South Sudan leaders asked to agree 'in these final days'
The United States, Britain and Norway on Wednesday called on South Sudan’s parties to reach consensus on a way forward on the number of states and their boundaries.
With a February 22 deadline fast approaching for South Sudan’s rival leaders to form a unity government, there is still no deal on how many states the country should have or their internal boundaries.
President Salva Kiir and opposition leader Riek Machar have been holding a series of meetings without a deal on the key pending tasks of the peace agreement.
“Refusing to compromise and move forward undermines the agreement, risks the ceasefire, and erodes the trust of the public and the confidence of partners,” the three countries known as the Troika said in a statement.
The Troika further said with few days remaining until a power-sharing government is due to form, time has almost run out. The three countries encouraged all parties to exercise the spirit of political compromise at the heart of the peace deal in these final days.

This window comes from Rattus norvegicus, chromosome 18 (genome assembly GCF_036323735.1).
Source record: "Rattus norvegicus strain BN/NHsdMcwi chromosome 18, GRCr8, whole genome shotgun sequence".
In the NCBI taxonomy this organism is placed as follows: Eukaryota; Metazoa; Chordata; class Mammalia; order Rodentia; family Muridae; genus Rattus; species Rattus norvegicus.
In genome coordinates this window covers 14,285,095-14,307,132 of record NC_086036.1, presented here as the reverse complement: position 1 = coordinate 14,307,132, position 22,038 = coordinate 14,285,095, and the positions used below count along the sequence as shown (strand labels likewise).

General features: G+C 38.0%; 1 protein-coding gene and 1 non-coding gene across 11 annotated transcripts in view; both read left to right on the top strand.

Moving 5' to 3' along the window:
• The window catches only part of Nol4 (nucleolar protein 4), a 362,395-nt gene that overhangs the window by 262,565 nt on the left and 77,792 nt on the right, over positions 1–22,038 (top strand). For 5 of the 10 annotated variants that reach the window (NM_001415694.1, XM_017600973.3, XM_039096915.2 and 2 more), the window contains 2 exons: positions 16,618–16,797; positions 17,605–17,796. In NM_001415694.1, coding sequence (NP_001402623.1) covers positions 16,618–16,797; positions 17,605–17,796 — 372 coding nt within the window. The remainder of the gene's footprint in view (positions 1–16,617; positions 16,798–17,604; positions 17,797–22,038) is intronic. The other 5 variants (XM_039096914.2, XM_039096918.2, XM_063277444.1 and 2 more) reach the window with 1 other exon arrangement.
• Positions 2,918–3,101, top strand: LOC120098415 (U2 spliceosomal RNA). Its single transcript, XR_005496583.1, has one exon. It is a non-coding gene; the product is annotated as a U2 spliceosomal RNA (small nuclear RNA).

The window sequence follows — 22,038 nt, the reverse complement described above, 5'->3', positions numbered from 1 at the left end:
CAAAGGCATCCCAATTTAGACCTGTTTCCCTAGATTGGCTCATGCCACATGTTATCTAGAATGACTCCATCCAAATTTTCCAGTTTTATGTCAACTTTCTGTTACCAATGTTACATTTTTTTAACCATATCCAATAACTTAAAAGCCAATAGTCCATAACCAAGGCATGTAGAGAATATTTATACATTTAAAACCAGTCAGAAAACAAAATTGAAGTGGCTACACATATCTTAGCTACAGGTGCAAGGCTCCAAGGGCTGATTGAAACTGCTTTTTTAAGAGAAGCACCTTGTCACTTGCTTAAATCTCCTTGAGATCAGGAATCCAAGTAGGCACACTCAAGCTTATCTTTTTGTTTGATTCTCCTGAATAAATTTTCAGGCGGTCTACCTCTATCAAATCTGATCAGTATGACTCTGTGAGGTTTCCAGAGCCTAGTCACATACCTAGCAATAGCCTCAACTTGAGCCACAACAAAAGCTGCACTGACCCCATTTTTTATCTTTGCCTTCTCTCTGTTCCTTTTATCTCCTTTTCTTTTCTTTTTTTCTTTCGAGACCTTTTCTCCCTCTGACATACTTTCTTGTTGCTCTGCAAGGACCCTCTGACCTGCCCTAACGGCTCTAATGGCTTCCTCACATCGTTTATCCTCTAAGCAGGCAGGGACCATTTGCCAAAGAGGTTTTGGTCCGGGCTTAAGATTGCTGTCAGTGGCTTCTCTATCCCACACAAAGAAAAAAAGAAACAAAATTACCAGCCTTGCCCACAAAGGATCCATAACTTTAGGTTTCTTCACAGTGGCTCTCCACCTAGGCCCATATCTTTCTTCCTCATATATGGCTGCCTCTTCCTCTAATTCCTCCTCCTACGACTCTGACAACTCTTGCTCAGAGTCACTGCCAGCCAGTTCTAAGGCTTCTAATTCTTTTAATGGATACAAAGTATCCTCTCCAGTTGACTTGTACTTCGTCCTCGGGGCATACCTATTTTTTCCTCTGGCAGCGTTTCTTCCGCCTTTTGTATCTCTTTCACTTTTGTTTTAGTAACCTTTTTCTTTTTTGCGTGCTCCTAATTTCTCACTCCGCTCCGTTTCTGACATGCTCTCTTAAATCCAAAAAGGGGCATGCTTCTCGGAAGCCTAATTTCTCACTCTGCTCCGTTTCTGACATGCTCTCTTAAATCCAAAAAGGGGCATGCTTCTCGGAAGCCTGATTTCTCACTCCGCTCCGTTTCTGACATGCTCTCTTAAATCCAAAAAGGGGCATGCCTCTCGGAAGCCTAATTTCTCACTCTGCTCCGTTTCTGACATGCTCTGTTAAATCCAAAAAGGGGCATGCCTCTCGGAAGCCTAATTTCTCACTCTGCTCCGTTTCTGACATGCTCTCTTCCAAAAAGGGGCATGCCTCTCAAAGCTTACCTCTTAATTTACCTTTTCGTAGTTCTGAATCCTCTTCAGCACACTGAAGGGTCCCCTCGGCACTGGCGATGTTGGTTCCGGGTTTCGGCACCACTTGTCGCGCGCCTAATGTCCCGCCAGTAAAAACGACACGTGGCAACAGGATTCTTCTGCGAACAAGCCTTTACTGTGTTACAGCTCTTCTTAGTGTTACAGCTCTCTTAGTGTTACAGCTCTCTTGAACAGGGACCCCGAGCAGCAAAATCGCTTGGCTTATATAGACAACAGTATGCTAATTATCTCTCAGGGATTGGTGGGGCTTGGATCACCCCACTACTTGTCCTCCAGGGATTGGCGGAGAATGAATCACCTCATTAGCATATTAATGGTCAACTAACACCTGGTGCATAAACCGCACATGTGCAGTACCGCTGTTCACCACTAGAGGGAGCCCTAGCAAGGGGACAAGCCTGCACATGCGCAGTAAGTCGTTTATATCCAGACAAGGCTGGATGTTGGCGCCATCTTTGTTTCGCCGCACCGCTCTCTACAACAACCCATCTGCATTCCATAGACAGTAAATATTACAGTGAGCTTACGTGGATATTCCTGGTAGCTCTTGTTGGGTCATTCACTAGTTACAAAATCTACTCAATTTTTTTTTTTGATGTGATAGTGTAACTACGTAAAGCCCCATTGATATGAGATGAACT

The Troika group, which backs peace efforts in South Sudan, underscored that a credible unity government needs to be inclusive as specified in the peace agreement and cannot be formed on the basis of unilateral action.
“During this critical time, we urge all parties to continue to uphold and publicly commit to the permanent ceasefire, to instruct their forces to exercise restraint, and to avoid inflammatory statements,” the Troika said.
“It is of fundamental importance to avoid a return to armed conflict with devastating consequences for the people of South Sudan and for the region as a whole,” it added.
In 2018, a study by the London School of Hygiene and Tropical Medicine estimated that at least 382,900 South Sudanese died as a result of the country's five-year civil war.